Writer/director/editor Robert Rodriguez brings the same whiplash-inducing pace and ferocious energy that drove DESPERADO and FROM DUSK TILL DAWN to this gentler, but no less high-octane, escapade. The result is a kid's movie that truly can be enjoyed by teenagers and adults as well. Adolescent Carmen's (Alexa Vega) favorite bedtime story is the one about the glamorous super spies who, assigned to kill each other, instead fall in love, marry and retire from the dirty but exciting business of espionage. Little does she know it's the story of her own parents, Ingrid (Carla Gugino) and Gregorio (Antonio Banderas), whose surrender to domestic bliss is only occasionally tinged with yearning for their old lives of danger and international intrigue. But Carmen and her little brother Juni (Daryl Sabara) are about to find out. Ingrid and Grigorio accept a little job for old times' sake, leaving the kids with their "Uncle" Felix (Cheech Marin). And then something goes very wrong. Ingrid and Gregorio are captured, the Cortez home is invaded by mutant mercenaries shaped like giant thumbs perched on finger legs, and Felix hustles the kids through a secret passageway mere seconds before he's caught. Carmen and Juni find an underwater escape pod that would have made Agent 007 green with envy, and realize that mom and dad are back in the game and in big trouble. After getting over their initial shock, Carmen and Juni must take on the villainous Fegan Floop (Alan Cumming), who's creating a lethal army of pint-sized robots who look just like the children of prime ministers, presidents and power brokers. The cover for his nefarious operation: A surreal kid's TV show in the Pee-Wee's Playhouse mold, with a ghastly secret twist: Floop's singing, dancing sidekicks, the "FloOglies," are really missing secret agents who've been mutated into whimsical monstrosities. Can the kids stop Floop and his evil sidekick, Mr. Minion (Tony Shalhoub), un-mutate the FloOglies and rescue mom and dad? Even more than vintage James Bond movies, Rodriguez's inspiration seems to have been European Bond knockoffs, in which style trumped substance at every turn and espionage conventions were subjugated to baroque, pop-art set design — including whacked-out villains and gadgetry too ridiculous even for Q. The high-profile cast (many veterans of previous Rodriguez projects) plays their roles with just the right mix of seriousness and tongue-in-cheek self-awareness.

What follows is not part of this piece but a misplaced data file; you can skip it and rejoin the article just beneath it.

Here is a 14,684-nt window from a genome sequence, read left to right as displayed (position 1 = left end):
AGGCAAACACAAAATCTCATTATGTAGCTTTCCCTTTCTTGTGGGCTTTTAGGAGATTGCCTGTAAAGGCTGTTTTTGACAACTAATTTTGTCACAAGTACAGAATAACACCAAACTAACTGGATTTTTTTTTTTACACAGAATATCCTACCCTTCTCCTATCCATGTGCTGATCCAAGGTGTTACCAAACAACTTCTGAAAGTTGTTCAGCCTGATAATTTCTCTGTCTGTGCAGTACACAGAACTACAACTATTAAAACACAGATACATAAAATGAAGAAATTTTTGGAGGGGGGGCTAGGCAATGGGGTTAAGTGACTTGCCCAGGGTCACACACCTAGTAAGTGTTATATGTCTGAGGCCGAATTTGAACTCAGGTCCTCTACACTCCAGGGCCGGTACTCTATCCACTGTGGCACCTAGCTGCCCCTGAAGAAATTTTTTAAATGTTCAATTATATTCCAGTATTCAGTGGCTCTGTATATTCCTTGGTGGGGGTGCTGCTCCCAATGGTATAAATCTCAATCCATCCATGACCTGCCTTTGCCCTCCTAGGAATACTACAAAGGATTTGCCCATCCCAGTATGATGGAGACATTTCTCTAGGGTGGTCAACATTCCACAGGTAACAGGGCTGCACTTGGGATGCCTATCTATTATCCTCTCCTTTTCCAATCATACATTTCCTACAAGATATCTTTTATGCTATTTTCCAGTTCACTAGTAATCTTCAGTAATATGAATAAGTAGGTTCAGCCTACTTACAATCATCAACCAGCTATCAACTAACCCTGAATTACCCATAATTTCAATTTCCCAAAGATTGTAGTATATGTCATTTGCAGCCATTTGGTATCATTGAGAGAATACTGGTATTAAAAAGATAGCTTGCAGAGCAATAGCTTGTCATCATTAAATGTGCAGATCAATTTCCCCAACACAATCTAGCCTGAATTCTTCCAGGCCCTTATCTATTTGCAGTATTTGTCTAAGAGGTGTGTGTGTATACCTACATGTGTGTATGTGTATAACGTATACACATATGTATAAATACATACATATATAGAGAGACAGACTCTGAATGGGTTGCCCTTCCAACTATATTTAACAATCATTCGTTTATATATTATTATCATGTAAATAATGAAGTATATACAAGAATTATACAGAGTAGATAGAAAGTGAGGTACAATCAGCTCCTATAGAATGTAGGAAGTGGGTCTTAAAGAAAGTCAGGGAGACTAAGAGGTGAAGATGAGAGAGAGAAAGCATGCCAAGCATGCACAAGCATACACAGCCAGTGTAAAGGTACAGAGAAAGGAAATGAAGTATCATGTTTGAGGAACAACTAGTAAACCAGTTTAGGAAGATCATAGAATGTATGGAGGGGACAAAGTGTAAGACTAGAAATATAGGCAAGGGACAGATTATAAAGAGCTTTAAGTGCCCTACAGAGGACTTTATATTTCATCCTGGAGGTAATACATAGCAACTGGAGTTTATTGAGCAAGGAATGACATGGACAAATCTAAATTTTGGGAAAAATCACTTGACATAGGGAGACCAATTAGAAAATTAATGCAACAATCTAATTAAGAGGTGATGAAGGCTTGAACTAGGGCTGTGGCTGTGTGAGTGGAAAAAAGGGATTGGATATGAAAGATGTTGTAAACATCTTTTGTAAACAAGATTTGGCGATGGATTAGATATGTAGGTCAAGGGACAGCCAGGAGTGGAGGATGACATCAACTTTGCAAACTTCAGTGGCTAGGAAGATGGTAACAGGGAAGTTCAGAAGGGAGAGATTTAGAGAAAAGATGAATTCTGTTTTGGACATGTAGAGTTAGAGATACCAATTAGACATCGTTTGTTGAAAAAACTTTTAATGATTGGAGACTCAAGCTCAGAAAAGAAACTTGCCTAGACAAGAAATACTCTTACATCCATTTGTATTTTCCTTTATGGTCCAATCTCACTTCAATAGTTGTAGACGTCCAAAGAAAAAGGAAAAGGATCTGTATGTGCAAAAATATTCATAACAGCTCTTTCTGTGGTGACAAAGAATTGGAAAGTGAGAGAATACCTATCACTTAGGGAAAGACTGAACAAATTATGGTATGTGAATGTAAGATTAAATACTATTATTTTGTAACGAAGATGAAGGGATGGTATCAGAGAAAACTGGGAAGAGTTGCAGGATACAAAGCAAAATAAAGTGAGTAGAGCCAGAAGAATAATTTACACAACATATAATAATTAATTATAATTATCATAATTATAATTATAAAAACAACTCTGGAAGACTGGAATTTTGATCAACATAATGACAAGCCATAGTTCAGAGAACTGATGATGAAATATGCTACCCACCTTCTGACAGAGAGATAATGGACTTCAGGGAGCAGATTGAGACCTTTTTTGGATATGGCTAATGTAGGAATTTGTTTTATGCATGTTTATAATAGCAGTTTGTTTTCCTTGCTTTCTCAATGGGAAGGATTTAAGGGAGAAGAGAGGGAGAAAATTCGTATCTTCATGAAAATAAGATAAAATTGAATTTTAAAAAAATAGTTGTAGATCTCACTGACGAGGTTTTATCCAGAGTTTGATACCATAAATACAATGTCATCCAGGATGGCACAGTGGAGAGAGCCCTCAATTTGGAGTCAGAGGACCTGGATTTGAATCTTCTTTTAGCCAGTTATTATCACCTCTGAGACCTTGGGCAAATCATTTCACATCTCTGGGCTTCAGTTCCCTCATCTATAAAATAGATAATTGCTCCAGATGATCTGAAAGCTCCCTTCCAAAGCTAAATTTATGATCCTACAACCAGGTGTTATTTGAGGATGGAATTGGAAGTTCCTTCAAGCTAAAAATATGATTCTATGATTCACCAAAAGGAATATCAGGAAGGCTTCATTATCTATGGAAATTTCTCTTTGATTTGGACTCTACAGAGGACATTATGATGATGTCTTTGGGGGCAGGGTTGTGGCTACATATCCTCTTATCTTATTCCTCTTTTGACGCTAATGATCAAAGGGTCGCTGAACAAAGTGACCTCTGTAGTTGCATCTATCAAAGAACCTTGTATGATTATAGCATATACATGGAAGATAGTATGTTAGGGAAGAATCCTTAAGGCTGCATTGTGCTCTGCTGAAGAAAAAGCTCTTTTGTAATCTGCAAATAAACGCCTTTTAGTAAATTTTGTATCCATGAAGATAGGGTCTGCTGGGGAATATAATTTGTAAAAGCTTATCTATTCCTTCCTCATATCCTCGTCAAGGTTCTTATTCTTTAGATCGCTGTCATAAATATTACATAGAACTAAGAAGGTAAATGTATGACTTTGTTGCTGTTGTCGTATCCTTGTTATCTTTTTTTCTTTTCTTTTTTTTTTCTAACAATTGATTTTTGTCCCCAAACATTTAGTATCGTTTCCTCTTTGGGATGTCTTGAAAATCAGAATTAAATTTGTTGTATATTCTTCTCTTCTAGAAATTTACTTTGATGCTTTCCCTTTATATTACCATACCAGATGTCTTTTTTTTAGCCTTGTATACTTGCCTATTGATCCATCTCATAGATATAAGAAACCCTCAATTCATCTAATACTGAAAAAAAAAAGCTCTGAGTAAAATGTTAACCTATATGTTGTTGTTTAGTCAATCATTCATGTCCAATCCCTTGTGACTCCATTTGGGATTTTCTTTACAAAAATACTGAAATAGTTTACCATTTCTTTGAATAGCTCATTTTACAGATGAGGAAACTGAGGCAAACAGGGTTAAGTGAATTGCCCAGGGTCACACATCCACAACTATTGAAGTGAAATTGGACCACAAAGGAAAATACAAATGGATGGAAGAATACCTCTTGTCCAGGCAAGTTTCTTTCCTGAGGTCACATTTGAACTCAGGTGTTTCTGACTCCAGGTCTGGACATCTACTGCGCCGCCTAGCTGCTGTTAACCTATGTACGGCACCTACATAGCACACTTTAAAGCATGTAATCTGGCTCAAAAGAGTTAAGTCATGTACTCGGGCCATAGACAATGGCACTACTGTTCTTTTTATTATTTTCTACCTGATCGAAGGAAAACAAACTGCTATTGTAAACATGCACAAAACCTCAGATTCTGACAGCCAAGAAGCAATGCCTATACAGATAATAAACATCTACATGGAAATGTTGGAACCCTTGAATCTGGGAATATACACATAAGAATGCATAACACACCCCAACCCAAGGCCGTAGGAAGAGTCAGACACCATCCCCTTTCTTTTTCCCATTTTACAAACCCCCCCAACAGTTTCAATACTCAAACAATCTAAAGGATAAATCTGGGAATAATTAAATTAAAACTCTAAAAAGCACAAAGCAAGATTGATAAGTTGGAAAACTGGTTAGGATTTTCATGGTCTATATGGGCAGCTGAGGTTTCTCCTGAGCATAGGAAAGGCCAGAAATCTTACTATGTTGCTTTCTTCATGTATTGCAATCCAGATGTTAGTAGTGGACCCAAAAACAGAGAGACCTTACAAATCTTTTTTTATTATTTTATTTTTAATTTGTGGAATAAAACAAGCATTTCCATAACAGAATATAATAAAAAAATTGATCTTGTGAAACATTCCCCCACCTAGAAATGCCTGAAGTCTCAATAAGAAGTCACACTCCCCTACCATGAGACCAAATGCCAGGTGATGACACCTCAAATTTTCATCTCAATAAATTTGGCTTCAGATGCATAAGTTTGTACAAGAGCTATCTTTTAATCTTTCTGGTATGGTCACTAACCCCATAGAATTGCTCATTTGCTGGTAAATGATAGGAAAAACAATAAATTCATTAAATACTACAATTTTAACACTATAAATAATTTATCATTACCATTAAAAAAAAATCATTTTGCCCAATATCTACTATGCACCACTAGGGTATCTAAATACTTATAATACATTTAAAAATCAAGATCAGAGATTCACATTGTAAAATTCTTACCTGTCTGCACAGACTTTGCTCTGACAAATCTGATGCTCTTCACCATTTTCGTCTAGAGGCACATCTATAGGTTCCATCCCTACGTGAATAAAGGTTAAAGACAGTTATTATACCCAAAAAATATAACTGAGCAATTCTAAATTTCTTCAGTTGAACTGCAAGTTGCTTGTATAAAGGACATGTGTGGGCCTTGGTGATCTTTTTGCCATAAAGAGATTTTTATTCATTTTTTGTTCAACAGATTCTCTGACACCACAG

The "Special Edition" of SPY KIDS, released to theaters a month before the film's debut on DVD, includes a three-minute scene in which Carmen and Juni swim through a cave of sleeping sharks. The sequence was omitted from the original theatrical release because of concerns that the special effects would break the budget.
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- Released: 2001
- Rating: PG
- Review: Writer/director/editor Robert Rodriguez brings the same whiplash-inducing pace and ferocious energy that drove DESPERADO and FROM DUSK TILL DAWN to this gentler, but no less high-octane, escapade. The result is a kid's movie that truly can be enjoyed by te… (more)